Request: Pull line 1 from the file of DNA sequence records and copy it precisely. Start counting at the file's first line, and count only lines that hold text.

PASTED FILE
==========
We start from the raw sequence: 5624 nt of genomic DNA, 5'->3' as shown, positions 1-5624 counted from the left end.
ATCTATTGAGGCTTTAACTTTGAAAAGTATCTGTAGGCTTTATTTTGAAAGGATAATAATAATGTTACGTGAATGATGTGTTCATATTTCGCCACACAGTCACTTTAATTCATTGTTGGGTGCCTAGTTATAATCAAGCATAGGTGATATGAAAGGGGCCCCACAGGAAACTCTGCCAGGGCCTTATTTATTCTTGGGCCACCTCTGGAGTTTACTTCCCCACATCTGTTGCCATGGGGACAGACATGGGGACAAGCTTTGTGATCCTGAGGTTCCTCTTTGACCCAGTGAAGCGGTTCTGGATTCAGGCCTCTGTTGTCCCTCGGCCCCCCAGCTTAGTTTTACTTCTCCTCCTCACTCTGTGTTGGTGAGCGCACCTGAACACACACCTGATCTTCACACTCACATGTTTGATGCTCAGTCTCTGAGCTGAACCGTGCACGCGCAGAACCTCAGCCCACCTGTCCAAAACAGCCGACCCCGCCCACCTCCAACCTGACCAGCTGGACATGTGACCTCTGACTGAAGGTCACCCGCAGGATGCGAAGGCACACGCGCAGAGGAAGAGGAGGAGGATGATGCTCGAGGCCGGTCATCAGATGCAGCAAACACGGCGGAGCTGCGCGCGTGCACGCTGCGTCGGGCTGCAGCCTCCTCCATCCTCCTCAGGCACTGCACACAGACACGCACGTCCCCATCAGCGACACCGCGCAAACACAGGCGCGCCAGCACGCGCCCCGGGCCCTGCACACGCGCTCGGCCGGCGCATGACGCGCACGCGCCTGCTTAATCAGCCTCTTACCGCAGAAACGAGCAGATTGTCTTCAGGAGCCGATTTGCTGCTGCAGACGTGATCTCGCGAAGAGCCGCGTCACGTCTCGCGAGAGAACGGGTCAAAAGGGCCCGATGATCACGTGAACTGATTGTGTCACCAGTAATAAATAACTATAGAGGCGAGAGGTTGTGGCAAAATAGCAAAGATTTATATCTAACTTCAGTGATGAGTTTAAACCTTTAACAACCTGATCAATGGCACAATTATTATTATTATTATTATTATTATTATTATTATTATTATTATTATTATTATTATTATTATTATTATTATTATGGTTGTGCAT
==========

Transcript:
We start from the raw sequence: 5624 nt of genomic DNA, 5'->3' as shown, positions 1-5624 counted from the left end.